Summer's coming. Couldn't you stand to have some whimsical sunglasses in your life?

In honor of the Met's new Costume Institute show, "Schiaparelli and Prada: Impossible Conversations," I set about finding a DIY project inspired by the late, great Italian designer. (I've already done one inspired by Prada.) Elsa Schiaparelli was known for her eclecticism and references to (and collaborations with) contemporary artists. She moved in Surrealist circles and collaborated numerous times with her friend Salvador Dalí. Schiaparelli was up on all the newfangled technologies, like zippers, and she had a love for nontraditional design elements. She mixed the mundane with the luxurious in ways that remain surprising — like an embroidered evening jacket whose buttons looked like locusts, a gown where the metal zipper was the focal point, and not something to hide under a lapped seam, or a day dress made from a fabric printed with images of seed packets. She was witty, but she was also making an argument for enlarging the culture's definition of beauty in clothing and of what counted as high-end. She also made some really bad-ass sunglasses, which this week I decided to replicate. Here's how you can, too. This project is fun — and the best part is, it's easier than saying "Surrealist Schiaparelli sunglasses" three times quickly.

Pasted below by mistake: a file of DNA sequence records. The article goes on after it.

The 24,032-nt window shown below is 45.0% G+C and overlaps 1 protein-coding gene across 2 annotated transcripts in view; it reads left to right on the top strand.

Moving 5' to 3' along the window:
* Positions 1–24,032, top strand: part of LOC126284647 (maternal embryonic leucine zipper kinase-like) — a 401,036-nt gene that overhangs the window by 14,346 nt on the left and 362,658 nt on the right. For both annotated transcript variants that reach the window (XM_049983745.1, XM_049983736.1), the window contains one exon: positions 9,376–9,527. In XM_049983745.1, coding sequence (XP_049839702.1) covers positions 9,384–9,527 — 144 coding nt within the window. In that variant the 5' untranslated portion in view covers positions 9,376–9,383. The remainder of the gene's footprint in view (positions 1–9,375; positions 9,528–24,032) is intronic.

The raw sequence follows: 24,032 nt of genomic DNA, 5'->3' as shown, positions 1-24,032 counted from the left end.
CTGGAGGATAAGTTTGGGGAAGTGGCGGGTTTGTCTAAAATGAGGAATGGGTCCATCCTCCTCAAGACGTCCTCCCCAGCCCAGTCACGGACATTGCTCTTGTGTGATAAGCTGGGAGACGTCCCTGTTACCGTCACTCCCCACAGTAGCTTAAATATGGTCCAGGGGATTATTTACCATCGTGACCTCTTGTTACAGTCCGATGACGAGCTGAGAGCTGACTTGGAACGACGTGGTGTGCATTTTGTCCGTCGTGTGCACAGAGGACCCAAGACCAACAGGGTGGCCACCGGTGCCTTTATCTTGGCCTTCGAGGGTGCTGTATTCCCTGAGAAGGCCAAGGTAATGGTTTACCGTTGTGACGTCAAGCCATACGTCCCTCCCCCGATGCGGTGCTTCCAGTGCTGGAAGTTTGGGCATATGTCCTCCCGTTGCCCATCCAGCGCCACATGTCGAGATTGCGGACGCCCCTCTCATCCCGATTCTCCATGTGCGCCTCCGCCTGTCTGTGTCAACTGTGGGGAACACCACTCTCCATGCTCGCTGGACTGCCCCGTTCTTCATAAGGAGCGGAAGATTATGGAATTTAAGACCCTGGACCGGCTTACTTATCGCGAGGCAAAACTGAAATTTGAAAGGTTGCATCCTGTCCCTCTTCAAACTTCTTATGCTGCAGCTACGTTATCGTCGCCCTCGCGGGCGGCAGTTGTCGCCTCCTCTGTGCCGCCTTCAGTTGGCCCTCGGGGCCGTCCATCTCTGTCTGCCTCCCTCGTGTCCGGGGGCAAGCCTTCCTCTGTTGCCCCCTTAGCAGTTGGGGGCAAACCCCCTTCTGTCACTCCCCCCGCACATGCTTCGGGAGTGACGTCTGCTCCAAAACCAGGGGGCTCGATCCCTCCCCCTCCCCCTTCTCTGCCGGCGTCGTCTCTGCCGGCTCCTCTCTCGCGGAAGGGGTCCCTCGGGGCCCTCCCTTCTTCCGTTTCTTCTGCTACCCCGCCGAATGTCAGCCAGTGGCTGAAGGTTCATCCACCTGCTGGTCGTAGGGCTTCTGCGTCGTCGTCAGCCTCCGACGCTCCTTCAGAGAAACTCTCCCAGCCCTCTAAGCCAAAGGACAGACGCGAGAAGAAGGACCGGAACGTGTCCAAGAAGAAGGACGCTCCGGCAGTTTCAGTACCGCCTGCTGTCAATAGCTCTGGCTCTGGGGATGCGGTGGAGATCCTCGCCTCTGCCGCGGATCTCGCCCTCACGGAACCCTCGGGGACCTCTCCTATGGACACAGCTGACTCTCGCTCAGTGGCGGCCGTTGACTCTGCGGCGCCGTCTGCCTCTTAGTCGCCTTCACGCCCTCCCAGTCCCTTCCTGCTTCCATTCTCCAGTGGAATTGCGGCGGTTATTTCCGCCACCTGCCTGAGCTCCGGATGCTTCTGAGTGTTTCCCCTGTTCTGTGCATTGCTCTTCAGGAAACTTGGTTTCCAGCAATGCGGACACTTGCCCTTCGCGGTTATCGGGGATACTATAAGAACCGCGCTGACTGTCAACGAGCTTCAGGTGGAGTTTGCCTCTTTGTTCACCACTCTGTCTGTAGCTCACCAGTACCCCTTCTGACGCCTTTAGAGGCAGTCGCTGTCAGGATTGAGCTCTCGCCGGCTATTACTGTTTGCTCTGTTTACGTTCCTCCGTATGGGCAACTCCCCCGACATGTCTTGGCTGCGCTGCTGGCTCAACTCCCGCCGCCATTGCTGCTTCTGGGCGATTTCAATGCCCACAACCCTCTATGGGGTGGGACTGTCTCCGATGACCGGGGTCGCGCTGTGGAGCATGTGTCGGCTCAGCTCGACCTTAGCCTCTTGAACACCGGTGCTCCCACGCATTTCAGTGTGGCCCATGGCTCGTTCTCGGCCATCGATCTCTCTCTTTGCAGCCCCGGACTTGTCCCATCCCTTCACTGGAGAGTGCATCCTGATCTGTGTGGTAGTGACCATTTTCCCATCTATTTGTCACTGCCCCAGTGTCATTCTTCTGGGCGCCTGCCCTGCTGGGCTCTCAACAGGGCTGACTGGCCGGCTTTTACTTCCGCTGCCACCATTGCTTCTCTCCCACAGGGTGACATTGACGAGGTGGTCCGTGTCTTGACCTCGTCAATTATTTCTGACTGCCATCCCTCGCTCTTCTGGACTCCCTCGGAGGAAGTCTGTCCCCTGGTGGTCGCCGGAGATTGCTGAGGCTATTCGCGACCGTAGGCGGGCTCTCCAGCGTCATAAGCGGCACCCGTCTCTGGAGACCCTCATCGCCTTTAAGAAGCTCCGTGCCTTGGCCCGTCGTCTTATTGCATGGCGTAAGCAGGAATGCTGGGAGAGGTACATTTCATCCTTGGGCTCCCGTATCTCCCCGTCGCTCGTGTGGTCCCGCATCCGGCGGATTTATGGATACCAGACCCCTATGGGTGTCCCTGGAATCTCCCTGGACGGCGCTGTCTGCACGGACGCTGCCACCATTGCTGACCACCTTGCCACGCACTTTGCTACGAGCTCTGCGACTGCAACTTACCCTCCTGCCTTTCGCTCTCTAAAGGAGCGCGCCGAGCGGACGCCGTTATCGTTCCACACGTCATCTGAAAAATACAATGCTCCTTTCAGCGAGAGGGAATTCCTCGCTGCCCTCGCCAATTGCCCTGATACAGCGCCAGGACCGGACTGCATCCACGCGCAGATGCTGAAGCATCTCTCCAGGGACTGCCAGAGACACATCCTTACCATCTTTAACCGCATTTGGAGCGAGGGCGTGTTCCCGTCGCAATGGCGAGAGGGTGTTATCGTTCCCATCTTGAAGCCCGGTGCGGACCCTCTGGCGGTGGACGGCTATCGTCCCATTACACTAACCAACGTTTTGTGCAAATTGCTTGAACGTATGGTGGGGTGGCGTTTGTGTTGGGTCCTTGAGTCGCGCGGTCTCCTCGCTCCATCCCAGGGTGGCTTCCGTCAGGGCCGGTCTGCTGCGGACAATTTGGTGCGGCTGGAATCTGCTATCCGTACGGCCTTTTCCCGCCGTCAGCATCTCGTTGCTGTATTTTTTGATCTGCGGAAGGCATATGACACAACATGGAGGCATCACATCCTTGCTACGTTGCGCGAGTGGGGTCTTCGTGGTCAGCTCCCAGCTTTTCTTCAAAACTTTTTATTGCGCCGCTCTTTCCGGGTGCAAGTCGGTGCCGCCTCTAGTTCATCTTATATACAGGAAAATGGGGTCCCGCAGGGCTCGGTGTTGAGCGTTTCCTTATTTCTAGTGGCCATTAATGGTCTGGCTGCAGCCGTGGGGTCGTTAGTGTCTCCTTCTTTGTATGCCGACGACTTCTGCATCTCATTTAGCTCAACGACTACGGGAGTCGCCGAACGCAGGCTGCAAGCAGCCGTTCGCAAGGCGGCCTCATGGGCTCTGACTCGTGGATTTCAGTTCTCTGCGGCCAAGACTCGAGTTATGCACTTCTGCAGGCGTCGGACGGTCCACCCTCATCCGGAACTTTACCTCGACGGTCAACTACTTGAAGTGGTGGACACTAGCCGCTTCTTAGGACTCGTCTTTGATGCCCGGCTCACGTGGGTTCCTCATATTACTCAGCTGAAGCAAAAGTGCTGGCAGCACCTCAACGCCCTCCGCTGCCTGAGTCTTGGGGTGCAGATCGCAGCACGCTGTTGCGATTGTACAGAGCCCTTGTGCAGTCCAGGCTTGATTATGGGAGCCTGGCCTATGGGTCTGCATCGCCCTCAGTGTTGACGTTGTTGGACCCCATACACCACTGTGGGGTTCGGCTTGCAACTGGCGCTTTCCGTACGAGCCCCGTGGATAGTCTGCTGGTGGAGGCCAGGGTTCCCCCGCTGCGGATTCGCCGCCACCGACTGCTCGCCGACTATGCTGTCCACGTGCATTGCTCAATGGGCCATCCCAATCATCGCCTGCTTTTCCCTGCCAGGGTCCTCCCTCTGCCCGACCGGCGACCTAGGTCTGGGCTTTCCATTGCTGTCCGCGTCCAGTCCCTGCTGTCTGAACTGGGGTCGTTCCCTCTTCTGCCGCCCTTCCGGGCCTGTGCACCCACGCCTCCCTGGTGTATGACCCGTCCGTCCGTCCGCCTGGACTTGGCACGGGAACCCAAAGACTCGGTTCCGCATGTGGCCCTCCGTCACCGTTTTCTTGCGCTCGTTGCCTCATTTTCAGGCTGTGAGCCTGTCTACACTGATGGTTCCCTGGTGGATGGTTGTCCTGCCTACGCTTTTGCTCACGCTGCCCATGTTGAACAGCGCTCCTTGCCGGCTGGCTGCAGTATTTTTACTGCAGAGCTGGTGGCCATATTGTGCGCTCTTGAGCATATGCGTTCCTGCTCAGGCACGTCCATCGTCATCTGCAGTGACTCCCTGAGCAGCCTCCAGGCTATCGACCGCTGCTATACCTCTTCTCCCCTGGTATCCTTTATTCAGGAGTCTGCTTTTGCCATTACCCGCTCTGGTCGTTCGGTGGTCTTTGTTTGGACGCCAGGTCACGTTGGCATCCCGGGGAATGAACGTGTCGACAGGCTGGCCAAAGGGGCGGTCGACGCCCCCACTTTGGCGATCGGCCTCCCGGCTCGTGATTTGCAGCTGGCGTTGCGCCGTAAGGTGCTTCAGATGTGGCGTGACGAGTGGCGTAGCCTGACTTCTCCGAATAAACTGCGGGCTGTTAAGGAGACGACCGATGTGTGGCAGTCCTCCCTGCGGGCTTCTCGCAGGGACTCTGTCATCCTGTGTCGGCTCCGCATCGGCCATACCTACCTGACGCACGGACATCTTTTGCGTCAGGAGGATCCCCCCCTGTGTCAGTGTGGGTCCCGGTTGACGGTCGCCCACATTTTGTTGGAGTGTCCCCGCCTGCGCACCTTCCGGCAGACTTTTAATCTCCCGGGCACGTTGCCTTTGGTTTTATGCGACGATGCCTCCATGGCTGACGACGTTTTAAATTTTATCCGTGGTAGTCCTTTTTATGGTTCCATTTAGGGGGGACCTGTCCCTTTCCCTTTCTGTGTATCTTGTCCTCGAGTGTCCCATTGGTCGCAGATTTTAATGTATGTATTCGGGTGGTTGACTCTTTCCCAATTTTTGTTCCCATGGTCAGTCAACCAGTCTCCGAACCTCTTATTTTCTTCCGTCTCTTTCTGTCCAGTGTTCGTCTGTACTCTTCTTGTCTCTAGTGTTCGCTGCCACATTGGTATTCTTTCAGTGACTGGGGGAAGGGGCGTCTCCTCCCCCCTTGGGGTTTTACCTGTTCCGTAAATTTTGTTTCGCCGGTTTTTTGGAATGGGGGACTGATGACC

These beauties, which Schiaparelli made during the '40s and '50s, are the kinds of glasses I'm talking about. You can see more examples here. These will be our inspiration. Click any photo to enlarge.

For this project, you'll need: 1) A pair of cat-eye style sunglasses. 2) A variety of beads in complimentary colors (for the 3-D flowers, look for beads made of fimo or modeling clay — or make and bake your own). You'll also need a hot glue gun or some other glue of your choice (not pictured).

You probably have gathered that this project but one real "step": taking the beads and gluing them onto the sunglass frames. To get a bead design that you like, play around until you hit upon a pleasing bead configuration that will suit the cat-eye frames. Lay your pattern out while your glue gun heats up.

Then lay out a pattern for the arms of the glasses.

Start with the arms to practice your glue technique, because any mistakes there will be less noticeable. Hot glue is a pretty forgiving medium — if you do get a blob of glue in the wrong place, just wait 'til it dries and scrape it off the frames. Working quickly and alternating from arm to arm to keep the bead spacing even, dab the backs of the beads with the glue and press them firmly into position.

When finished, your arms should look something like this.

Then start with the front. Place the largest, most eye-catching bead first, and then work inwards, bead by bead as before.

Here's the end result.

I just had to put on coral lipstick to match my new coral pseudo-Schiap sunnies. Summer can't come fast enough, as far as I'm concerned. I'm such a dork that I'll probably wear these to the Met this weekend to see the show.

"Schiaparelli and Prada: Impossible Conversations" is open at the Met through August 19. If there's something you'd like to see as a DIY project, you know what to do. In the meantime, to check out past DIYs:

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